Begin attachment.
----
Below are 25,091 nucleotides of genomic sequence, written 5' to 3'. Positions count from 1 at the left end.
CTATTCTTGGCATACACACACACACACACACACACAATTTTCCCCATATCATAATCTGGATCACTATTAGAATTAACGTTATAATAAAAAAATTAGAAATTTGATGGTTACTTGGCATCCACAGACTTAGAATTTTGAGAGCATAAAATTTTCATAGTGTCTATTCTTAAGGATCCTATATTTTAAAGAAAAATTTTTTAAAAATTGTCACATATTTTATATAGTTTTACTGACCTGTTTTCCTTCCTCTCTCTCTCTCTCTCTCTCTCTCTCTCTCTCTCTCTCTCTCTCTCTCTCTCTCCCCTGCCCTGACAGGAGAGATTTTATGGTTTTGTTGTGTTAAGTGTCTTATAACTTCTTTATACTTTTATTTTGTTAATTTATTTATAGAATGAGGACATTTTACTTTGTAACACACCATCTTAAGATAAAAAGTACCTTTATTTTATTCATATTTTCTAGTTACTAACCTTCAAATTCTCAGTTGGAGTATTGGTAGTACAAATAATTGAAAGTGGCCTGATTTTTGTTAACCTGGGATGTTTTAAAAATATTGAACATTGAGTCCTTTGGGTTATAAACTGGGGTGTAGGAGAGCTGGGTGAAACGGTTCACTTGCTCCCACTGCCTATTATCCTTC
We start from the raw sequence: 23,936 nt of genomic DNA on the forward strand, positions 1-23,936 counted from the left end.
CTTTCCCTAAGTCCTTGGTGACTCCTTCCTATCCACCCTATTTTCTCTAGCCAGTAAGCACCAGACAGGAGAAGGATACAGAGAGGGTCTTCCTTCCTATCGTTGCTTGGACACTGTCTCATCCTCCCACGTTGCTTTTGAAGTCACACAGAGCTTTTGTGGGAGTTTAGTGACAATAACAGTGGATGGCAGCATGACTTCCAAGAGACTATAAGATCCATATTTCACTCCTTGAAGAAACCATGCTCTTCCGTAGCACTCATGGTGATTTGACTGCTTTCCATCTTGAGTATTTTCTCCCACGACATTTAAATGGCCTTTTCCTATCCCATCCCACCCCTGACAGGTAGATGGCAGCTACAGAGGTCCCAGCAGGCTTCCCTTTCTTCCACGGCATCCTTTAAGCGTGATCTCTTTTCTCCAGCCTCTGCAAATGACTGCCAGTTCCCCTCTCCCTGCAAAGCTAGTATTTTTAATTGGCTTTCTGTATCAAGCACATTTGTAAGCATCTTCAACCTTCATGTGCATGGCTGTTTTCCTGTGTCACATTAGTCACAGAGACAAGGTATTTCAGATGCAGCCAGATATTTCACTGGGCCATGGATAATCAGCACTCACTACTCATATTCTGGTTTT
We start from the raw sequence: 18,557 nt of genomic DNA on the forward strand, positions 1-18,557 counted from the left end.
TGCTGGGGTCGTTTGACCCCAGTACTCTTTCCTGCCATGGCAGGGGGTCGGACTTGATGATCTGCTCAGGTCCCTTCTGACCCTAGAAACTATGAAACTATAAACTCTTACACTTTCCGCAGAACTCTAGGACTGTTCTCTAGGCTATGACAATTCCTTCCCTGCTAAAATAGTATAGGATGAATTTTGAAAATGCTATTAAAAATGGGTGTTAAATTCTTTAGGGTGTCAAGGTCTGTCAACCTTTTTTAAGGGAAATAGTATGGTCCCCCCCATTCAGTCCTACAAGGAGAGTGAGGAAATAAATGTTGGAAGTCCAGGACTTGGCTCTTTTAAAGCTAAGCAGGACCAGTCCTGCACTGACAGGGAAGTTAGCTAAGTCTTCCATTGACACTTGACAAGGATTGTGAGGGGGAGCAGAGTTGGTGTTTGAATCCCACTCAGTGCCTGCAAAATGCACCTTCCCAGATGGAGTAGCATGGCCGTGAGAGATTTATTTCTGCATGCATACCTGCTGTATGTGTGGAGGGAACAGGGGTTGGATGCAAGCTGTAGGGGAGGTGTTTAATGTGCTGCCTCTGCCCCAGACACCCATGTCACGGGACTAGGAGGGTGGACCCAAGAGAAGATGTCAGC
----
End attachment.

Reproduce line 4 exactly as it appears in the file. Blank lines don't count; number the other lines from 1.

CTTTCCCTAAGTCCTTGGTGACTCCTTCCTATCCACCCTATTTTCTCTAGCCAGTAAGCACCAGACAGGAGAAGGATACAGAGAGGGTCTTCCTTCCTATCGTTGCTTGGACACTGTCTCATCCTCCCACGTTGCTTTTGAAGTCACACAGAGCTTTTGTGGGAGTTTAGTGACAATAACAGTGGATGGCAGCATGACTTCCAAGAGACTATAAGATCCATATTTCACTCCTTGAAGAAACCATGCTCTTCCGTAGCACTCATGGTGATTTGACTGCTTTCCATCTTGAGTATTTTCTCCCACGACATTTAAATGGCCTTTTCCTATCCCATCCCACCCCTGACAGGTAGATGGCAGCTACAGAGGTCCCAGCAGGCTTCCCTTTCTTCCACGGCATCCTTTAAGCGTGATCTCTTTTCTCCAGCCTCTGCAAATGACTGCCAGTTCCCCTCTCCCTGCAAAGCTAGTATTTTTAATTGGCTTTCTGTATCAAGCACATTTGTAAGCATCTTCAACCTTCATGTGCATGGCTGTTTTCCTGTGTCACATTAGTCACAGAGACAAGGTATTTCAGATGCAGCCAGATATTTCACTGGGCCATGGATAATCAGCACTCACTACTCATATTCTGGTTTT